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Ask H&H: ownership dispute

Q: Having agreed that an amateur show producer should take on my section A pony for the summer season, and having paid her a great deal of money, the pony has had some significant results. But with the season over, I have asked for the return of my pony and have been met with abuse and threats. I did not sign any paperwork with the producer, and now I have been denied the pony’s return. As the situation is a civil matter, it is going to cost me more money to secure its return. Can you shed any light on this traumatic situation?
LS, Yorks

THIS situation highlights the pitfalls that face trusting horse owners where third parties are concerned and is similar to the problems faced when loaning a horse.

H&H asked solicitor Stuart Farr of Laytons for his advice.

“The precise reason for the producer’s behaviour in this instance is unclear, as I assume that all appropriate fees are paid up-to-date now the season has finished, and there was no agreement for the pony to be kept with the producer for a longer period.

“I assume the producer also acknowledges that legal ownership rests with you, and has not been transferred to her.”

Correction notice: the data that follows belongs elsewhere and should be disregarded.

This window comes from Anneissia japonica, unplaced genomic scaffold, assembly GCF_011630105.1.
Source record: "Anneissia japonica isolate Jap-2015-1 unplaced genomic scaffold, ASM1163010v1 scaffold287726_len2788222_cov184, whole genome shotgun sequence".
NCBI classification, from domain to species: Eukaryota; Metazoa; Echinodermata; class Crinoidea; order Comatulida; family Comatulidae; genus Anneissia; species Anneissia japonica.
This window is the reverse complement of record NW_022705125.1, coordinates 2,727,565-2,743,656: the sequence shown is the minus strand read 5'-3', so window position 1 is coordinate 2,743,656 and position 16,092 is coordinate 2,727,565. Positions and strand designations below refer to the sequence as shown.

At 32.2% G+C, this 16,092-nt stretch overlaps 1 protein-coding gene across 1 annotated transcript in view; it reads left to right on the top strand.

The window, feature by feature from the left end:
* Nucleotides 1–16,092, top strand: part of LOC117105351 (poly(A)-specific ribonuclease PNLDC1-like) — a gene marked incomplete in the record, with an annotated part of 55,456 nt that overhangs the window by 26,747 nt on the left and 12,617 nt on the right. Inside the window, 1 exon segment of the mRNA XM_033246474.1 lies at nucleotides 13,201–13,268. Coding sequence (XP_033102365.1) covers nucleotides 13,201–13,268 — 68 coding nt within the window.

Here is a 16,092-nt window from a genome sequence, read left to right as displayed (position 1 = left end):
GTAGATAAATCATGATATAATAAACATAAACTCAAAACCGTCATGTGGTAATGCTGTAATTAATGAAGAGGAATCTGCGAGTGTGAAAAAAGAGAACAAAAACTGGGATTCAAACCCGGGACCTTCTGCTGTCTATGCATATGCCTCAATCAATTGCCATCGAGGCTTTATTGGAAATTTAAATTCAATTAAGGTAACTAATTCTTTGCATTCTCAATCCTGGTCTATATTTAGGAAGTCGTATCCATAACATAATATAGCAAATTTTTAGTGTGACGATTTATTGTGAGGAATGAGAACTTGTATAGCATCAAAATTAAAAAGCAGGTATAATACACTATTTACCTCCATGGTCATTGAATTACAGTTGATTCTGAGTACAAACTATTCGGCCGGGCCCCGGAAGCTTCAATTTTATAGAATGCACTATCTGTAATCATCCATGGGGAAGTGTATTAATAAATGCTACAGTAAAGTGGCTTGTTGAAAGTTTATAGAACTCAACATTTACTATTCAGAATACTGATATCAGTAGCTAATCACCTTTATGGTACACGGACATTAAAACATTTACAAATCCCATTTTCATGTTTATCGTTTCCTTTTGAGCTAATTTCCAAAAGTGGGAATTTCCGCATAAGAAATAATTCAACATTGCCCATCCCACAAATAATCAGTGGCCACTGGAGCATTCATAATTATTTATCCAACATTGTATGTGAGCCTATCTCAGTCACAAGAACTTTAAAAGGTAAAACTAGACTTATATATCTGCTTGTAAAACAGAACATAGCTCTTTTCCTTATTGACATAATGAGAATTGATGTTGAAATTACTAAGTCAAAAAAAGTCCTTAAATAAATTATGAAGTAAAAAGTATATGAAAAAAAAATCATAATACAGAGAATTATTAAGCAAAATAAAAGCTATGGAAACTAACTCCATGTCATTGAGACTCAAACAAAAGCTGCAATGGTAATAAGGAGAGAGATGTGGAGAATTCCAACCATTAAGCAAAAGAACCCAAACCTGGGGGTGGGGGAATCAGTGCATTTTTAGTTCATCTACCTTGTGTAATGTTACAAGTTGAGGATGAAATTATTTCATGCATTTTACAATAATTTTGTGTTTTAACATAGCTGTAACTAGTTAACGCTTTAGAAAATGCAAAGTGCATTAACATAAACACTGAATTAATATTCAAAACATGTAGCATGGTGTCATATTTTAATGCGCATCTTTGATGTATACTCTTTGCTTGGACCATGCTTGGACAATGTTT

The legal aspect is interesting as many owners in this position would feel compelled personally to take their animal back.

“Always consider your own safety, that of other people and the animal in question,” says Stuart.

“If an owner were to try and recover their pony by entering the producer’s premises without permission, the problems relating to trespass should be considered, especially if you have already received threats and abuse.

“I suggest seeking legal advice on your position and, if appropriate, sending a formal letter requesting the immediate return of the pony. If that fails, you could issue a claim in the county court and seek an order for delivery of your pony (and, if necessary, its passport), together with your costs of pursuing this course of action.

“Producers can provide invaluable assistance and guidance to a horse owner who is keen to progress their animal at a competitive level,” Stuart adds.

“However, like any other equine service or supply, it is important for an owner to ensure that any arrangement with a producer is placed on a proper commercial footing.

“This arrangement should be in writing, in order to ensure each party knows and understands their obligations and responsibilities. Such an agreement might feature specific provisions relating to the collection of the animal after the service has been provided and all agreed fees have been paid. It might even include an express permission to enter the producer’s premises for that purpose,” he concludes.

Information

Stuart Farr, partner, Laytons Solicitors Tel: 0161 834 2100 www.laytons.com

This Q&A was first published in Horse & Hound (4 October, ’07)

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